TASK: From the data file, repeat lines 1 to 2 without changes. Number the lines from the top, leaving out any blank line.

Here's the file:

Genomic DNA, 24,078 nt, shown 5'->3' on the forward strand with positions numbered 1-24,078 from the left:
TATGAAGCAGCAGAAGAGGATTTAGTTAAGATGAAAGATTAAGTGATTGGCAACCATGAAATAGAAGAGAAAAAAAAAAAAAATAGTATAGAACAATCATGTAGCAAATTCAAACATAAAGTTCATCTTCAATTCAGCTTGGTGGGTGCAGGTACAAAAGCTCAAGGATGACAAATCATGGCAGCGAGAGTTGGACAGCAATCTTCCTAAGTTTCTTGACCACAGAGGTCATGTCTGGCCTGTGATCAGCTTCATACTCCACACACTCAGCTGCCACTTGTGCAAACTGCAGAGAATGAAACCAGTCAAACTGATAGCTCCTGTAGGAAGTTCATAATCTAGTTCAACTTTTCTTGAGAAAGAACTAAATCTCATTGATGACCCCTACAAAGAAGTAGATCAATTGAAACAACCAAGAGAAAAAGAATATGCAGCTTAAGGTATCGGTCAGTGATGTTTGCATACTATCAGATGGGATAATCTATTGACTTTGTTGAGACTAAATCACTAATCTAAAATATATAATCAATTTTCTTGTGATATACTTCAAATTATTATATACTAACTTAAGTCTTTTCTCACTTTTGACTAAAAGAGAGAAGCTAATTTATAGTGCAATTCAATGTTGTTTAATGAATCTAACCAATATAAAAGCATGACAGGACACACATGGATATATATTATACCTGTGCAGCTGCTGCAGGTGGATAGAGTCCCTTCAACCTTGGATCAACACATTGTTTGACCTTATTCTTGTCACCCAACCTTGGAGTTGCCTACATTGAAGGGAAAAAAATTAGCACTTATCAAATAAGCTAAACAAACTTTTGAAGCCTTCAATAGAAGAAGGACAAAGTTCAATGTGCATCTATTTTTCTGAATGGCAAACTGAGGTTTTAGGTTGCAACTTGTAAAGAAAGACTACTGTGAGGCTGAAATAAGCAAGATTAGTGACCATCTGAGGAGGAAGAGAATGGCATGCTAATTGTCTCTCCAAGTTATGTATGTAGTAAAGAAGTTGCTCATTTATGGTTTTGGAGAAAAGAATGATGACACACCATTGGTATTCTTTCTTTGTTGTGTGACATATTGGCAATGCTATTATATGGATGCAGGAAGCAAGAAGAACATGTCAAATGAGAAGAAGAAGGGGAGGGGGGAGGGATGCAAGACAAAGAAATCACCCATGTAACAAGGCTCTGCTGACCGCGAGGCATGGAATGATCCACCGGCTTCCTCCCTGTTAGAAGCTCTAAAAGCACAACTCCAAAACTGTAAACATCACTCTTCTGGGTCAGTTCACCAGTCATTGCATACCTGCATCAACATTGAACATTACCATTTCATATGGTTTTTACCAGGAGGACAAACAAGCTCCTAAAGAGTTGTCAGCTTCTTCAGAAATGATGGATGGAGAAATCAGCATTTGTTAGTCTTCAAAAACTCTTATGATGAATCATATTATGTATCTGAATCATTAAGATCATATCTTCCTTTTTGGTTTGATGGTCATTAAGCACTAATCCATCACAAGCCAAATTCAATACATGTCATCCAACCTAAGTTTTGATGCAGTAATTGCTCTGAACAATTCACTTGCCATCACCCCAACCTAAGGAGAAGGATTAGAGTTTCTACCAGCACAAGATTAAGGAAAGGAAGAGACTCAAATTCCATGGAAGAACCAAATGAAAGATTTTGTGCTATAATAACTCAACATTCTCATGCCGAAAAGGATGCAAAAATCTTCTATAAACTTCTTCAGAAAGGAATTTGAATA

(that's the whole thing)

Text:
Genomic DNA, 24,078 nt, shown 5'->3' on the forward strand with positions numbered 1-24,078 from the left:
TATGAAGCAGCAGAAGAGGATTTAGTTAAGATGAAAGATTAAGTGATTGGCAACCATGAAATAGAAGAGAAAAAAAAAAAAAATAGTATAGAACAATCATGTAGCAAATTCAAACATAAAGTTCATCTTCAATTCAGCTTGGTGGGTGCAGGTACAAAAGCTCAAGGATGACAAATCATGGCAGCGAGAGTTGGACAGCAATCTTCCTAAGTTTCTTGACCACAGAGGTCATGTCTGGCCTGTGATCAGCTTCATACTCCACACACTCAGCTGCCACTTGTGCAAACTGCAGAGAATGAAACCAGTCAAACTGATAGCTCCTGTAGGAAGTTCATAATCTAGTTCAACTTTTCTTGAGAAAGAACTAAATCTCATTGATGACCCCTACAAAGAAGTAGATCAATTGAAACAACCAAGAGAAAAAGAATATGCAGCTTAAGGTATCGGTCAGTGATGTTTGCATACTATCAGATGGGATAATCTATTGACTTTGTTGAGACTAAATCACTAATCTAAAATATATAATCAATTTTCTTGTGATATACTTCAAATTATTATATACTAACTTAAGTCTTTTCTCACTTTTGACTAAAAGAGAGAAGCTAATTTATAGTGCAATTCAATGTTGTTTAATGAATCTAACCAATATAAAAGCATGACAGGACACACATGGATATATATTATACCTGTGCAGCTGCTGCAGGTGGATAGAGTCCCTTCAACCTTGGATCAACACATTGTTTGACCTTATTCTTGTCACCCAACCTTGGAGTTGCCTACATTGAAGGGAAAAAAATTAGCACTTATCAAATAAGCTAAACAAACTTTTGAAGCCTTCAATAGAAGAAGGACAAAGTTCAATGTGCATCTATTTTTCTGAATGGCAAACTGAGGTTTTAGGTTGCAACTTGTAAAGAAAGACTACTGTGAGGCTGAAATAAGCAAGATTAGTGACCATCTGAGGAGGAAGAGAATGGCATGCTAATTGTCTCTCCAAGTTATGTATGTAGTAAAGAAGTTGCTCATTTATGGTTTTGGAGAAAAGAATGATGACACACCATTGGTATTCTTTCTTTGTTGTGTGACATATTGGCAATGCTATTATATGGATGCAGGAAGCAAGAAGAACATGTCAAATGAGAAGAAGAAGGGGAGGGGGGAGGGATGCAAGACAAAGAAATCACCCATGTAACAAGGCTCTGCTGACCGCGAGGCATGGAATGATCCACCGGCTTCCTCCCTGTTAGAAGCTCTAAAAGCACAACTCCAAAACTGTAAACATCACTCTTCTGGGTCAGTTCACCAGTCATTGCATACCTGCATCAACATTGAACATTACCATTTCATATGGTTTTTACCAGGAGGACAAACAAGCTCCTAAAGAGTTGTCAGCTTCTTCAGAAATGATGGATGGAGAAATCAGCATTTGTTAGTCTTCAAAAACTCTTATGATGAATCATATTATGTATCTGAATCATTAAGATCATATCTTCCTTTTTGGTTTGATGGTCATTAAGCACTAATCCATCACAAGCCAAATTCAATACATGTCATCCAACCTAAGTTTTGATGCAGTAATTGCTCTGAACAATTCACTTGCCATCACCCCAACCTAAGGAGAAGGATTAGAGTTTCTACCAGCACAAGATTAAGGAAAGGAAGAGACTCAAATTCCATGGAAGAACCAAATGAAAGATTTTGTGCTATAATAACTCAACATTCTCATGCCGAAAAGGATGCAAAAATCTTCTATAAACTTCTTCAGAAAGGAATTTGAATA